Keith Henschen, Michael Horvat and Ron French
The purpose of this study was to visually compare the psychological profile of 33 male wheelchair athletes who competed in track and field events, with previous results of able-bodied athletes. Based on the data gathered using the Profile of Mood States and the State-Trait Anxiety Inventory the wheelchair athletes demonstrated a profile similar to that of able-bodied athletes. This finding was discussed in terms of mental skills that may be developed by wheelchair athletes because of their injuries, possible influence of medication, and higher level of demonstrated anger.
Considering that the human body is made for movement, it is a universally accepted fact that sports are one of the activities that are extremely healthy for man. Unlike the machines invented by man, the human machine deteriorates with inactivity. (Monnazzi, 1982, p. 85)
Jiabei Zhang, Daniel Joseph and Michael Horvat
The purpose was to investigate marketable features of the adapted physical education (APE) career in higher education. A total of 560 APE job openings (297 APE first priority and 263 APE second priority were identified from the Chronicle of Higher Education between 1975–1976 and 1997–1998. These data were analyzed by regression, chi-square, and descriptive statistics. The results indicate that the APE career is a growing employment market demanding candidates who specialize in APE to prepare in one or more other areas and encouraging candidates who specialize in other areas to minor in APE. The market shows that APE second priority openings increase more quickly than APE first priority openings. Personnel for the APE career in higher education appear to be in short supply.
Christopher Ray, Michael Horvat, Michael Williams and Bruce Blasch
The purpose of this investigation was to assess movement capabilities of adults with visual impairments in comparison to sighted peers. Thirty participants (n = 15 visually impaired; n = 15 without vision loss) were age and gender matched and assesed on three functional movement measures. A Walk Across, Forward Lunge, and Sit to Stand were completed on a long force plate and analyzed using Group MANOVAs. Individuals with visual impairment were more cautious and conservative in their movement as evident by signifigantly reduced performance on both the Walk Across assessment and the Forward Lunge task. Performance between groups was similar on the Sit to Stand manuver. It was concluded that individuals with visual impairments are more cautious and have more difficulty performing tasks when their center of gravity is outside of their base of support.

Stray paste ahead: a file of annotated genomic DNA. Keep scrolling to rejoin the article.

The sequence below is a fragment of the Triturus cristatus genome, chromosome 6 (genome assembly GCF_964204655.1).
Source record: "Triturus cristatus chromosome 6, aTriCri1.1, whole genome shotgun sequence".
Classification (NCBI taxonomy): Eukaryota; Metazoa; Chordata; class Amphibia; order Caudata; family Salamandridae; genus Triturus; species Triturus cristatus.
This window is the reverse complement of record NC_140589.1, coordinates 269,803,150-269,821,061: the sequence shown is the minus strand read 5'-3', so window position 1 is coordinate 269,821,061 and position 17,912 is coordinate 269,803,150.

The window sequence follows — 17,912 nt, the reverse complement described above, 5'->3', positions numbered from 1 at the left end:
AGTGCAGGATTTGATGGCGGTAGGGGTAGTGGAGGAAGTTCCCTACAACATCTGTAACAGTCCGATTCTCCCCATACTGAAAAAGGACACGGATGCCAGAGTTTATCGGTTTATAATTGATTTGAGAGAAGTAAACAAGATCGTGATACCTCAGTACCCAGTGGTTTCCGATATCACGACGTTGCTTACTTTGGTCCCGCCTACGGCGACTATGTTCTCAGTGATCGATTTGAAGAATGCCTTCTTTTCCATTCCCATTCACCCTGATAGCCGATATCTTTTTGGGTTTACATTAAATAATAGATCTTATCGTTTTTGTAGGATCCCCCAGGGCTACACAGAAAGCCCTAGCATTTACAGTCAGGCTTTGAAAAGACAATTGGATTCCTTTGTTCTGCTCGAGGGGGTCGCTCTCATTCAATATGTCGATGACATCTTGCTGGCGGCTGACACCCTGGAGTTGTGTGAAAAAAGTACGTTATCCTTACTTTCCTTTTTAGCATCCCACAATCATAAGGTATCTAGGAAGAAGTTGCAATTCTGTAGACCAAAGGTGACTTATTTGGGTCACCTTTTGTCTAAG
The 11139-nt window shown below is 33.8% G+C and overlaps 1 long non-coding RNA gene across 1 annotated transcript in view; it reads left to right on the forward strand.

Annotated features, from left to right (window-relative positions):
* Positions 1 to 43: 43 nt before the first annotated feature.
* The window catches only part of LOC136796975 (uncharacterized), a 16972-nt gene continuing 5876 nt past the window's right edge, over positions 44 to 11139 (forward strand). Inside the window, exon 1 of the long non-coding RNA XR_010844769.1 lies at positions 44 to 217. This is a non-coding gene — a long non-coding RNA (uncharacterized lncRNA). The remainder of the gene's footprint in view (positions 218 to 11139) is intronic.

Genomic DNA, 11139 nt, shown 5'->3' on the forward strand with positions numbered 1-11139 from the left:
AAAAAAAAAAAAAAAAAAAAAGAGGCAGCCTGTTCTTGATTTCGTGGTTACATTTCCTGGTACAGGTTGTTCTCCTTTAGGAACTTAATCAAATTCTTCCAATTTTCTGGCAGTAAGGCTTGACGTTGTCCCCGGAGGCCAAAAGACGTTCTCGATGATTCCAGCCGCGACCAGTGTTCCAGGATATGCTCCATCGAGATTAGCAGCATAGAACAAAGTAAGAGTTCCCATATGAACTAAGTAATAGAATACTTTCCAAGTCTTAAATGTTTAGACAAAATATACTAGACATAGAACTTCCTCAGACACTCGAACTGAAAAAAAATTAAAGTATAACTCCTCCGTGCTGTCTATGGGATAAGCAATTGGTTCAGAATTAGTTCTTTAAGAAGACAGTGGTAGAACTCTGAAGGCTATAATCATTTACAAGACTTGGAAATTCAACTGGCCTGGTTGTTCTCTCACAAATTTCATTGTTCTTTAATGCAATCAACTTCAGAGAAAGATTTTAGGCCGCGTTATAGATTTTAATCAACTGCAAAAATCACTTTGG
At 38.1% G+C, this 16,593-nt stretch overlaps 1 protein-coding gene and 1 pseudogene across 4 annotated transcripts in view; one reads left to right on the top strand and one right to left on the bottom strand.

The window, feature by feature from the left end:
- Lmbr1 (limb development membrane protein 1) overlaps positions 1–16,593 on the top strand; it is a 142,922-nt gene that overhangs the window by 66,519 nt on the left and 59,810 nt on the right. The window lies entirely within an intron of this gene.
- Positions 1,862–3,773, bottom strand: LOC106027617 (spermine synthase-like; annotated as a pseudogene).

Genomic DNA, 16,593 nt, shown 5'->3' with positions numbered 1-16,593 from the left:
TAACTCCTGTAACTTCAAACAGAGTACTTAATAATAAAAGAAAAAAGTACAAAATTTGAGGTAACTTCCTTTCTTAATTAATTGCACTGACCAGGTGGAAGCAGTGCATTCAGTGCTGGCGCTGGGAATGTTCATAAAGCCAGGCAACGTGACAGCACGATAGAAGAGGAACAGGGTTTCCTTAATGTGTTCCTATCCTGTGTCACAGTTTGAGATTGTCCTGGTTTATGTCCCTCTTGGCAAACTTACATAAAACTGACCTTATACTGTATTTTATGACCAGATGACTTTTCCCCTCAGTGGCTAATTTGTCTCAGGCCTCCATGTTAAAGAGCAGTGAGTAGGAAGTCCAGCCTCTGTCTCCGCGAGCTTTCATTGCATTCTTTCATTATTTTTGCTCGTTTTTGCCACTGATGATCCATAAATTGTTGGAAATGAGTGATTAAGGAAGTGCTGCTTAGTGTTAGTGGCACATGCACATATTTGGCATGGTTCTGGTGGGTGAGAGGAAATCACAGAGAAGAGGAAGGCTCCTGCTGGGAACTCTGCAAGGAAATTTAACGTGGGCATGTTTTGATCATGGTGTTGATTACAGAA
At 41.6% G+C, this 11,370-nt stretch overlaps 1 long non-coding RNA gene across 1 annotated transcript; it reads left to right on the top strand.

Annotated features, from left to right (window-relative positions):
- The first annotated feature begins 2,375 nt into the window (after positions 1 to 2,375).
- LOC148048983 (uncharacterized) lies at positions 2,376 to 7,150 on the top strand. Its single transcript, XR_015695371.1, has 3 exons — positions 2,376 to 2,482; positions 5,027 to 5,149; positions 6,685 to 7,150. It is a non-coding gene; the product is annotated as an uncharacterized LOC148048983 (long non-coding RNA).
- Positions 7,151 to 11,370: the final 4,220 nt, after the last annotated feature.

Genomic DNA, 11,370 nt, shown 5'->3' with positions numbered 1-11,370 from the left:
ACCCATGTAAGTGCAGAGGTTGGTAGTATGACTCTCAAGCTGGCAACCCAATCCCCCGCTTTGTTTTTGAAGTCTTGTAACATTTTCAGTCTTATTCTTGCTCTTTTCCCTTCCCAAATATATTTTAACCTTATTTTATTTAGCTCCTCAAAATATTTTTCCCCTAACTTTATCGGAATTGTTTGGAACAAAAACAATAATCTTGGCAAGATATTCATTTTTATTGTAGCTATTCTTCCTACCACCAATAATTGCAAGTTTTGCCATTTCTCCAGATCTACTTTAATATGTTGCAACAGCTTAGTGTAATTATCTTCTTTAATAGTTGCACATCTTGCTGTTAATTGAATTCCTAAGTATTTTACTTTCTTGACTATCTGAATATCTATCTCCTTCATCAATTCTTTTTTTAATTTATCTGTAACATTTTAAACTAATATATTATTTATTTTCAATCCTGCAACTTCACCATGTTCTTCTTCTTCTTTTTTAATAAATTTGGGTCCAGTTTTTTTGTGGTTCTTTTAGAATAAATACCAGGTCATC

Michael Horvat, Glenn Roswal, Ron Croce and Frank Seagraves
The purpose of the investigation was to use hand-held dynamometry to compare a single trial versus maximal or mean values of muscular strength in individuals with mental retardation. Twenty-three subjects classified as moderately mentally retarded (12 male, 11 female) performed three trials on six muscle groups. The magnitudes of the first, maximal, and mean isometric force across muscle groups were compared using a repeated measures analysis of variance and the Greenhouse-Geiser adjustment for the critical level of significance. Data analysis revealed a significant main muscle group effect and measurement score effect, but no significant differences between a single trial and mean of three trials. However, there was a significant difference between the first or mean scores and maximal scores. Intraclass correlation coefficients demonstrated consistency across muscle groups. Findings support the use of a single trial or mean of three trials to document muscular strength in individuals with mental retardation.
Joe R. Nocera, Michael Horvat and Christopher T. Ray
This study explored the functional movement task of stepping up and over an obstacle in individuals with Parkinson’s disease to their aged-matched controls. Ten participants with Parkinson’s disease and 10 aged matched participants were assessed on the Step Up/Over task completed on a NeuroCom EquiTest long force-plate and analyzed using Group MANOVAs. The results indicate that individuals with Parkinson’s disease produce less lifting force and exhibited an increased time to complete the task of stepping up and over an object when compared with their aged matched peers. Considering the substantial risk of falls demonstrated in this population these preliminary finding demonstrate the need for interventions aimed at improving this component of function.